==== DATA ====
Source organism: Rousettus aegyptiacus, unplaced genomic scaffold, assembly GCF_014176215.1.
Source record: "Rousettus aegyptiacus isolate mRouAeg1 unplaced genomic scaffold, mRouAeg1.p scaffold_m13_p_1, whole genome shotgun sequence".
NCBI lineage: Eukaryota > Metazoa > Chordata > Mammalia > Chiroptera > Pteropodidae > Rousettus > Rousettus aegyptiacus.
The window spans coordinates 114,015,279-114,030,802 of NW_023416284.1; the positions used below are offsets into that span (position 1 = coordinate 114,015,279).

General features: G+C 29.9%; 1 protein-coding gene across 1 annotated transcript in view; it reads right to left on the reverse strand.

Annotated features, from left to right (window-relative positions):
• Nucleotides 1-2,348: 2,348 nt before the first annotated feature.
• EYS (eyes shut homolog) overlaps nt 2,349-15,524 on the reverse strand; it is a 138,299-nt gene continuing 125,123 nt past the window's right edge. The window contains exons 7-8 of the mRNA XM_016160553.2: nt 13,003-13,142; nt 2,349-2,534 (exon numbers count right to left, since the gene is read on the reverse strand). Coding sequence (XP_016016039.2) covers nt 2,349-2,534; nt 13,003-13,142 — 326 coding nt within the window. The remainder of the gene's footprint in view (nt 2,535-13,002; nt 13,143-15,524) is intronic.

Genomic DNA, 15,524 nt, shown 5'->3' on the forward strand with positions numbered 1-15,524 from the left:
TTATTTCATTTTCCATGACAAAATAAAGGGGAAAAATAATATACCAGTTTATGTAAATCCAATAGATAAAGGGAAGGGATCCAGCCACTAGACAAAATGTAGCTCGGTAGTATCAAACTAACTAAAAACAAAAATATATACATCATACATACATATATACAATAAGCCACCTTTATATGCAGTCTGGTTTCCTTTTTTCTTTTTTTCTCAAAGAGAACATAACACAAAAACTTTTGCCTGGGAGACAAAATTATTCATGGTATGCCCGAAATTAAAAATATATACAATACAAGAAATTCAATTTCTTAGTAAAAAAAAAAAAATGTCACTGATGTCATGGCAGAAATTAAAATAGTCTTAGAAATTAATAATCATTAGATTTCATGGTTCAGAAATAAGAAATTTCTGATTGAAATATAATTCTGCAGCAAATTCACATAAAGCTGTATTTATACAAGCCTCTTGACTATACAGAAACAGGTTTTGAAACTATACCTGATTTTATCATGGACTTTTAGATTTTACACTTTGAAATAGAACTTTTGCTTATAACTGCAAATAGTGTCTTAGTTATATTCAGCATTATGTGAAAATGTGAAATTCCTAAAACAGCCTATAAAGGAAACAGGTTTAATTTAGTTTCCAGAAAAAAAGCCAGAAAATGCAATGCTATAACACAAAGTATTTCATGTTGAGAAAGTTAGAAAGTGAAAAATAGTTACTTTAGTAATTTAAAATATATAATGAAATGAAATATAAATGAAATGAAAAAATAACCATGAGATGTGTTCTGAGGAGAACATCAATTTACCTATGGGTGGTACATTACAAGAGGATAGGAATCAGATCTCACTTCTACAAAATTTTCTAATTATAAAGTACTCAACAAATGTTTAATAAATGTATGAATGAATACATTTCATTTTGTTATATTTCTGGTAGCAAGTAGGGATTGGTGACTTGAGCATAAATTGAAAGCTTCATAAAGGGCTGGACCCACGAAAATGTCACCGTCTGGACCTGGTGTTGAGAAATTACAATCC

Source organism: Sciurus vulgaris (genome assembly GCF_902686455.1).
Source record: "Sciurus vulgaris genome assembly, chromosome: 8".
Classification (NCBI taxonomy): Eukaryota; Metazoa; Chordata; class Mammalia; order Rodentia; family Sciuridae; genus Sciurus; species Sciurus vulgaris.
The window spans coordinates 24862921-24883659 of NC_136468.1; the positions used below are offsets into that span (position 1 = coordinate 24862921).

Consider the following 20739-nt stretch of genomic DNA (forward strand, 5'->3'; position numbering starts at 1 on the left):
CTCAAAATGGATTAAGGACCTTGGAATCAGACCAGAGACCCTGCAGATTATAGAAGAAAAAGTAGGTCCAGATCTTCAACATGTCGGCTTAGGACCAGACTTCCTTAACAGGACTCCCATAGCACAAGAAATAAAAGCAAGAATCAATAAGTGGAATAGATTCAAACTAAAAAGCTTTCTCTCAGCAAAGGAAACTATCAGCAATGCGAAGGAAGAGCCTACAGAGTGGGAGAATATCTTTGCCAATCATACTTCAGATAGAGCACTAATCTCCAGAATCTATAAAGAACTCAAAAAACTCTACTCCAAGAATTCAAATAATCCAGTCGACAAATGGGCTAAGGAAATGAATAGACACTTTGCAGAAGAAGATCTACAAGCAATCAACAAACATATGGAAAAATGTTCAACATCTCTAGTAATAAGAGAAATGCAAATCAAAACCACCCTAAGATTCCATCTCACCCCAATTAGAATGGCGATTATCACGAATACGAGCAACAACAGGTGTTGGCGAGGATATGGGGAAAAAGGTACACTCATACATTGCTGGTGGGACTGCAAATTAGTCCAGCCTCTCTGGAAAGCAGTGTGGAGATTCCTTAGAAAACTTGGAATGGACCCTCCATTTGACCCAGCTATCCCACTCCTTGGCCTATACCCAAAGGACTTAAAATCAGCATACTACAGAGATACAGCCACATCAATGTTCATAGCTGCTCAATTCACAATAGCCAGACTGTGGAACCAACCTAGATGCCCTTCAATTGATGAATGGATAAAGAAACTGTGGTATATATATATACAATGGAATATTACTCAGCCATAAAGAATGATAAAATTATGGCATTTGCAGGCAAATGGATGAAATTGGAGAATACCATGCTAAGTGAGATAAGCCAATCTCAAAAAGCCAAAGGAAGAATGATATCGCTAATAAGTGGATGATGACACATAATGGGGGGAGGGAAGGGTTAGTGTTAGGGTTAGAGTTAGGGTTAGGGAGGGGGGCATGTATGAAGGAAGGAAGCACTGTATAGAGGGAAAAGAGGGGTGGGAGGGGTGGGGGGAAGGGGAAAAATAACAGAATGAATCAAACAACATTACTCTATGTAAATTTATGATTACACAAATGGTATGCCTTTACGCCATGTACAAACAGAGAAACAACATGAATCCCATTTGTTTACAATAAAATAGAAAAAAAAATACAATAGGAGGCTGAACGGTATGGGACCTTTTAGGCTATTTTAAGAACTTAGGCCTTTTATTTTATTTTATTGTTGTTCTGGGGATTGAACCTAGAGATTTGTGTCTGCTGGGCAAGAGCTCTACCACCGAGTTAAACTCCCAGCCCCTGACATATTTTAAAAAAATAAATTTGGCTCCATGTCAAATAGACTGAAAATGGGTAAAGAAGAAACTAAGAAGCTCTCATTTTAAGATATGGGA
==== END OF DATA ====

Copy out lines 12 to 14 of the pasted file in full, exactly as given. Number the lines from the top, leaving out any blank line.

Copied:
Source record: "Sciurus vulgaris genome assembly, chromosome: 8".
Classification (NCBI taxonomy): Eukaryota; Metazoa; Chordata; class Mammalia; order Rodentia; family Sciuridae; genus Sciurus; species Sciurus vulgaris.
The window spans coordinates 24862921-24883659 of NC_136468.1; the positions used below are offsets into that span (position 1 = coordinate 24862921).